Last week I noted an interesting blog from the guys at Splunk who have developed a way to parse and display Application Firewall blocks and place them into a nice dashboard. Splunk has been doing some interesting stuff here in the last 12 months or so that Citrix Administrators should take note of, especially if they are feeling the pain of real-time monitoring in their Citrix Environment. First off, they hired/contracted Brandon Shell and Jason Conger to work with them. I can tell you that over the years I have had my share of monitoring “tools” shoved down my throat and the majority of them were NETWORKING tools built by NETWORKING companies to support NETWORKING professionals who then tried to retrofit the product to monitor servers.
The Citrix environment alone has its own quarks when it comes to monitoring had having Brandon and Jason on the Splunk team will pretty much ensure that they will build the absolute most relevant monitoring tool out there for supporting Citrix enterprises. While this is not meant to be a glowing endorsement of Splunk it is an endorsement of the two professionals they have hired to build out their Citrix vision.
This article is to cover how I am doing SOME of what splunk is doing at a fraction (almost free) of the cost that you would spend on monitoring products, including splunk. In the last few years I have posted collecting and logging Netscaler syslogs to SQL Server for the purpose of dashboarding VPN Utilization, Endpoint Analysis Scan Results as well as logging Pix Logs to SQL Server via KIWI as well. In this post, I will show you some of what I have been doing for the last few years with my APP Firewall Logs by putting them into KIWI and then writing them to a SQL Server.
Setting up KIWI:
- Set up a Filter for KIWI to catch the APP Firewall Logs:
2. Use this Parsing Script
Main = “OK”
Offense = “”
Action = “”
Source = “”
MyMsg = .VarCleanMessageText
If ( Instr( MyMsg, “APPFW” ) ) Then
OffenseBeg = Instr( MyMsg, “APPFW”) + 6
OffenseEnd = Instr( OffenseBeg, MyMsg, ” “)
Offense = Mid( MyMsg, OffenseBeg, OffenseEnd – OffenseBeg)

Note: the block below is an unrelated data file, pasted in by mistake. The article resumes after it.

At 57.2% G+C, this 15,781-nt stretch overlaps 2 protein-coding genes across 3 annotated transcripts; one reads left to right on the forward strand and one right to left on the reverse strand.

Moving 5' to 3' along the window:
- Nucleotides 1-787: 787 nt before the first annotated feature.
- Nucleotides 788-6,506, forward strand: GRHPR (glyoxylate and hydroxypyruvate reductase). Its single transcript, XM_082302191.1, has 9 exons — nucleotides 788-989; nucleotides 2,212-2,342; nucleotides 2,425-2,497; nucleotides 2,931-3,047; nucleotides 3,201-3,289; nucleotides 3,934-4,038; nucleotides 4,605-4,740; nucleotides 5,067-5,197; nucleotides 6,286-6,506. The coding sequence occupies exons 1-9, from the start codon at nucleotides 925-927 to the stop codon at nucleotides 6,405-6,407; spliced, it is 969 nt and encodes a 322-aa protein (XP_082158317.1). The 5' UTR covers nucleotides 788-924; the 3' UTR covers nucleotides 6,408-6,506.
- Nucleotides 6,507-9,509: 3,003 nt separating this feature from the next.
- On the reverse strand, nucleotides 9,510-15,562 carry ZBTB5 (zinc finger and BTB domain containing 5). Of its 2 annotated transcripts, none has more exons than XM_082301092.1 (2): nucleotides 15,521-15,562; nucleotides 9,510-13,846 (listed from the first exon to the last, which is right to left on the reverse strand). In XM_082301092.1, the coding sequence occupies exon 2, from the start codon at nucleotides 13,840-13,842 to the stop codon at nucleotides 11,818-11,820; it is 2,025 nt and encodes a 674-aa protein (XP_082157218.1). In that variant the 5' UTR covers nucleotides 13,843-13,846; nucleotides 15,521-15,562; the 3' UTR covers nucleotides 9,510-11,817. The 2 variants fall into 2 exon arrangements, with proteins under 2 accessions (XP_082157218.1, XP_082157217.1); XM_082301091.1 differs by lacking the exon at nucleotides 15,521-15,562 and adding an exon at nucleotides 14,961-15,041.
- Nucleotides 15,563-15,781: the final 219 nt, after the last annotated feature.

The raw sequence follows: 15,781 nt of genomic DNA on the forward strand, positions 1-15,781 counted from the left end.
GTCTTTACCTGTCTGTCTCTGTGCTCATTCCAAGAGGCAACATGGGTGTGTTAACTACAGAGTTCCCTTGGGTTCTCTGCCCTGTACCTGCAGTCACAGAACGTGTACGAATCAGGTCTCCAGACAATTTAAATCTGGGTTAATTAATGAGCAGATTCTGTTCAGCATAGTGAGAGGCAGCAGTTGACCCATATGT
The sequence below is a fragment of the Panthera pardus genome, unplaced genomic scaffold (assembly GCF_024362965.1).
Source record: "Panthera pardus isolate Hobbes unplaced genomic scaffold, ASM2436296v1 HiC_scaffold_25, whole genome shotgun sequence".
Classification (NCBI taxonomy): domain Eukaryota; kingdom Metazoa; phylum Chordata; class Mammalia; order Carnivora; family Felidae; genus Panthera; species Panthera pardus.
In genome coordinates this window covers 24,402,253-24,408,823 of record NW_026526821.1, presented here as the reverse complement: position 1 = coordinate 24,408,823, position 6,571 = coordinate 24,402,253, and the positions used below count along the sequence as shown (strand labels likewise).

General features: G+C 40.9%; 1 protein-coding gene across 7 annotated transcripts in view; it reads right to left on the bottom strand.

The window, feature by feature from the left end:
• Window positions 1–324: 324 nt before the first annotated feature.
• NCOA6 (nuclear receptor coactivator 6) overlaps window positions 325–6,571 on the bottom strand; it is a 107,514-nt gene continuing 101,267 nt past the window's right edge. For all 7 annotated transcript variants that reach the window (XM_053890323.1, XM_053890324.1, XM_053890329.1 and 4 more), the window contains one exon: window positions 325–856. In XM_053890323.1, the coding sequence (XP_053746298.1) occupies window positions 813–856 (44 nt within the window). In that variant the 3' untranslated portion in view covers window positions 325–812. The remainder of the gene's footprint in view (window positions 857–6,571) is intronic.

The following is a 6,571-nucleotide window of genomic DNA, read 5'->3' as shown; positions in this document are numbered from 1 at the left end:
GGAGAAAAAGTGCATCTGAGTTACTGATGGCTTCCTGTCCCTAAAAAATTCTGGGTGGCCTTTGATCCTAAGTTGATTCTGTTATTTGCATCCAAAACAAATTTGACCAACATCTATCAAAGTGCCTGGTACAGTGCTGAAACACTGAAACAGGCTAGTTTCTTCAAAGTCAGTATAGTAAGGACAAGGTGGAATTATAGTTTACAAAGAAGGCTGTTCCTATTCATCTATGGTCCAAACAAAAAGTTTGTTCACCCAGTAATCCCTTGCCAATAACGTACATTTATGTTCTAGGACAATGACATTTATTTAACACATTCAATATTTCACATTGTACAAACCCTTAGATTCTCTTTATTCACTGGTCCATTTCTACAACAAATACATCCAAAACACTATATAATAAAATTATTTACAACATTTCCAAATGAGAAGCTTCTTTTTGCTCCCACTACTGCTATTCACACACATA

If ( Instr( MyMsg, “<blocked>” ) ) Then
Action = “BLOCKED”
If ( Instr( MyMsg, “<not blocked>” ) ) Then
Action = “NOT BLOCKED”
If ( Instr( MyMsg, “<transformed>” ) ) Then
Action = “TRANSFORMED”
If ( Instr( MyMsg, “.” ) ) Then
SourceBeg = Instr( MyMsg, “: “) +3
SourceEnd = Instr( SourceBeg, MyMsg, ” “)
Source = Mid( MyMsg, SourceBeg, SourceEnd – SourceBeg)
.VarCustom01 = Offense
.VarCustom02 = Action
.VarCustom03 = Source
Set up Custom Data Connectors:
Configure database connection and create the table:
Once you have created the table you should start to see some data come in as the App Firewall blocks IP’s. I used the free version of Netsparker to generate some blocks and ran the following query and got the results below:
While it is not totally visible, the “MsgText” column includes the entire log, this may be necessary as forensic evidence as some jurisdictions require the entire log, unparsed, for evidence.
So John, why SQL and not just Splunk?
I have heard folks say that Splunk is expensive, and it might be but in the realm of monitoring tools I believe it is likely less expensive than most others. For me I needed the data to be portable so that I could cross reference it with different tables. In my case, I usually reference my sources with a GEO-Spatial table as well as with a Malware Blacklist. If you are in the DMZ currently, it is not a bad idea to collect INTEL on who is performing recon scans or probes against your systems. Having the data in a SQL Server allows me to set up stored procedures that will alert me if specific metrics are met. Also, a preponderance of malfeasance can be escalated to your INFOSEC team and you can be much more proactive in blocking hosts. Below is a query I run that references the GEOIP table that I have. I changed my IP Address to an IP Address from China to show how you can cross reference the data.
You can see where a large number of blocks have come from China (well, not really) and this is something you may want to escalate. Usually, hackers are not dumb enough to try something like this. My experience is that you will need to look for things like a consistent delta between probes, that kind of stuff. At any rate, without portability, this would be tough to do with a flat file database although I do believe Splunk has an API that could ease some of this.